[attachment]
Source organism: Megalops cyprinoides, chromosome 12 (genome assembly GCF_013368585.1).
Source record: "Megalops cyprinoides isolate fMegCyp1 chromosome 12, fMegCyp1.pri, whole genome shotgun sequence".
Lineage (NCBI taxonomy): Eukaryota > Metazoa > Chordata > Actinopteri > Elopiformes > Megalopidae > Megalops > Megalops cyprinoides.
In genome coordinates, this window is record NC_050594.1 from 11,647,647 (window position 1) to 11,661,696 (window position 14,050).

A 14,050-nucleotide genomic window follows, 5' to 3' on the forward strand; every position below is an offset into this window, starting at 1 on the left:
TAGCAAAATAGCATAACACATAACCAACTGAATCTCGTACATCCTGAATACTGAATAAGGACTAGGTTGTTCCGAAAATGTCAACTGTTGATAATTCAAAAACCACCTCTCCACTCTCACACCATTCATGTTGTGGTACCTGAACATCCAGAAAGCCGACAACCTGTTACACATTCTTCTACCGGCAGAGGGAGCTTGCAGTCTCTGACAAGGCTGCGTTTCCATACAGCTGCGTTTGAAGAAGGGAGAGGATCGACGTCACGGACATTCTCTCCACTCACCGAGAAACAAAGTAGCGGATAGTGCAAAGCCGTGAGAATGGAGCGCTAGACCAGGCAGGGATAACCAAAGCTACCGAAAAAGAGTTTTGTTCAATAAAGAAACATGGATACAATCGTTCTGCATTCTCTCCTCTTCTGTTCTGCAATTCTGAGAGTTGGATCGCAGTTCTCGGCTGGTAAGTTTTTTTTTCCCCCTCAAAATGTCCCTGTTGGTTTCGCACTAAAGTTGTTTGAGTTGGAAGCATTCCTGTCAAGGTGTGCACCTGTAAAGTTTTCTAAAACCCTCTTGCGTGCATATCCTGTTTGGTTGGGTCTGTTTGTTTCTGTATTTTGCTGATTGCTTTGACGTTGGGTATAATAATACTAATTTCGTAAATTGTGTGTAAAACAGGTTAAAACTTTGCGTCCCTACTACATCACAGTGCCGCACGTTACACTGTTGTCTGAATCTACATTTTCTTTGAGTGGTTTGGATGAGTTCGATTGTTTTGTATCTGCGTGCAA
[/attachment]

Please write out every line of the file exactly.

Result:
Source organism: Megalops cyprinoides, chromosome 12 (genome assembly GCF_013368585.1).
Source record: "Megalops cyprinoides isolate fMegCyp1 chromosome 12, fMegCyp1.pri, whole genome shotgun sequence".
Lineage (NCBI taxonomy): Eukaryota > Metazoa > Chordata > Actinopteri > Elopiformes > Megalopidae > Megalops > Megalops cyprinoides.
In genome coordinates, this window is record NC_050594.1 from 11,647,647 (window position 1) to 11,661,696 (window position 14,050).

A 14,050-nucleotide genomic window follows, 5' to 3' on the forward strand; every position below is an offset into this window, starting at 1 on the left:
TAGCAAAATAGCATAACACATAACCAACTGAATCTCGTACATCCTGAATACTGAATAAGGACTAGGTTGTTCCGAAAATGTCAACTGTTGATAATTCAAAAACCACCTCTCCACTCTCACACCATTCATGTTGTGGTACCTGAACATCCAGAAAGCCGACAACCTGTTACACATTCTTCTACCGGCAGAGGGAGCTTGCAGTCTCTGACAAGGCTGCGTTTCCATACAGCTGCGTTTGAAGAAGGGAGAGGATCGACGTCACGGACATTCTCTCCACTCACCGAGAAACAAAGTAGCGGATAGTGCAAAGCCGTGAGAATGGAGCGCTAGACCAGGCAGGGATAACCAAAGCTACCGAAAAAGAGTTTTGTTCAATAAAGAAACATGGATACAATCGTTCTGCATTCTCTCCTCTTCTGTTCTGCAATTCTGAGAGTTGGATCGCAGTTCTCGGCTGGTAAGTTTTTTTTTCCCCCTCAAAATGTCCCTGTTGGTTTCGCACTAAAGTTGTTTGAGTTGGAAGCATTCCTGTCAAGGTGTGCACCTGTAAAGTTTTCTAAAACCCTCTTGCGTGCATATCCTGTTTGGTTGGGTCTGTTTGTTTCTGTATTTTGCTGATTGCTTTGACGTTGGGTATAATAATACTAATTTCGTAAATTGTGTGTAAAACAGGTTAAAACTTTGCGTCCCTACTACATCACAGTGCCGCACGTTACACTGTTGTCTGAATCTACATTTTCTTTGAGTGGTTTGGATGAGTTCGATTGTTTTGTATCTGCGTGCAA